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Saturday, 5 December 2020

Ancient Woodlands in Burton Green

From The Telegraph, 7th October 2020 (from here):

'A Culture is no better than its woods' -
The captivating history of England's
ancient trees

One of the earliest poems written in English is the Dream of the Rood, conserved in the 10th century Vercelli Book, which tells the origin story of the cross on which Christ was crucified. In part the poem is narrated by the Rood, or 'upright post', which recounts how an enemy entered the forest and felled it, separating it from its companion trees before carrying it away to bear the saviour in his passion. The Rood offers both a justification and a vindication for its felling, which at the time must have seemed a catastrophe. Seven hundred years later Margaret Cavendish, Duchess of Newcastle-Upon-Tyne, wrote A Dialogue between an 'Oake', and a 'Man cutting him downe', in which the oak tree argued the case against its felling most eloquently, as a result of which its life was spared... 

The latest challenge to our ancient woodland is HS2. In September the 300 year old Hunningham Oak near Leamington was felled as part of the development. At the time of writing, England’s ‘2015 Tree of the Year’, the 250 year old Cubbington Pear, was likewise awaiting the chainsaw. 
 
So what are we to do? "A small grove massacred to the last ash… This great society is going to smash", wrote W.H. Auden, adding: "A culture is no better than its woods’"  

_______________________________


Eight hundred years ago this area was known as Burtonswode. The name occurs on a 12th Century map. Burtonswode formed part of the Forest of Arden. The Forest of Arden was not continuous forest, but a patchwork of woods and open spaces.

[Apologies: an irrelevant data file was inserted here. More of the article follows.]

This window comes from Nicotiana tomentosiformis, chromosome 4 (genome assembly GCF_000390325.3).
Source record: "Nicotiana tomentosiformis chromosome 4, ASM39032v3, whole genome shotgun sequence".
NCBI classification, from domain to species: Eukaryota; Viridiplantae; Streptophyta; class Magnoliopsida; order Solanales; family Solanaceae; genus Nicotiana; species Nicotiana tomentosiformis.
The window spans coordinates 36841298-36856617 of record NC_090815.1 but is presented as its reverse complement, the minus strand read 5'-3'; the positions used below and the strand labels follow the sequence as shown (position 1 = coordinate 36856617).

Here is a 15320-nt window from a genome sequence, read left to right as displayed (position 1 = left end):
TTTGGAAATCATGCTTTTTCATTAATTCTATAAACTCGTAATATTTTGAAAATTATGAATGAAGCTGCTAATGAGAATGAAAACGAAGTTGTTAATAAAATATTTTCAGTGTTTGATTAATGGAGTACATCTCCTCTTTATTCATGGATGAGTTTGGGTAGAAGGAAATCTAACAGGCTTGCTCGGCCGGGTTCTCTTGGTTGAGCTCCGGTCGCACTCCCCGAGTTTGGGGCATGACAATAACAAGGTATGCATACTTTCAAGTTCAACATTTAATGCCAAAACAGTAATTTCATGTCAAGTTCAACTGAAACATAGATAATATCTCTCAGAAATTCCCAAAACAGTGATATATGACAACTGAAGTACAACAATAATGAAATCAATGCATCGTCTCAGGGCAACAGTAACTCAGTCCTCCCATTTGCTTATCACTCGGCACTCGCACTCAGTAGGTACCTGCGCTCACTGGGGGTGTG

Five hundred years ago all of the local woods were fairly similar to today's woods and had their familiar names, Black Waste Wood is named in a document dated 1542. Stonymoor and Long Meadow Woods are mentioned in 1581. 

Little Poors Wood and Big Poors Wood are so-named because they were owned by the Berkswell Charity for the poor. There is another Poors Wood at Honiley, which was owned by the Wroxhall Charity. 

All of our local woods are oak woods, with fern, bramble and bluebells. Although our woods are Ancient the individual trees in them are generally not ancient. Trees such as the 300-year old Hunningham oak are uncommon. Part of Broadwells Wood has been replanted since WWII with ash, spruce and pine.

The map shown below is based on current information held by DEFRA. 

Click image to enlarge
The green shaded areas are classed as Priority Habitat. The Poors Woods are not priority habitat. Woods owned by charities may have been harvested regularly for timber to provide income. 

The areas on the map with faint vertical hatching are Ancient Woodland; this includes the Poors Woods, Black Waste Wood, Broadwells and part of what remains of Longmeadow Wood. 

The dark brown shading (38 acres, 15 hectares) was called Red Lane Wood. Red Lane Wood was cleared between 1830 and 1900.

The light brown (approx 80 acres, 32 hectares) indicates Ancient woodland cleared since 1920. 


Red Lane Wood (Completely Disappeared)

At the right is the Ordnance Survey map of 1831, nearly 200 years ago.

This map shows the area of Red Lane Wood, though the wood is not named on this particular map. Red Lane Wood is clearly shown and named on a map of 1692.

The gap between Stonymoor Wood and Red Lane Wood is marked on the 1831 map as Long Meadow. The gap between the woods is also called Long Meadow in 1581.

By 1900 Red Lane Wood had completely disappeared.


Stonymoor Wood (1972 Felling)

In 1972 30 acres of Stonymoor Wood were felled by the landowner.
Click image to enlarge

There was a public outcry involving Dudley Smith the local MP, a petition from Kenilworth residents with 100 signatures, the Ministry of Agriculture, Warwickshire County Council, the Forestry Commission and the Under-Secretary of State for the Environment. Click on the image if you wish to read it.

Although 120 acres (48 hectares) of ancient woodlands in Burton Green have been felled in recent history most of that happened at a time when the environmental consequences were not fully understood. 

That is quite different to the situation today with HS2, when many of the issues are understood. Boris Johnson virtue signals that he is promoting a green agenda while in reality destroying the environment. 

It is nonsense to claim that planting some saplings is an adequate replacement for ancient woodland. Those saplings will not be comparable to the trees being destroyed for 60 years or more.


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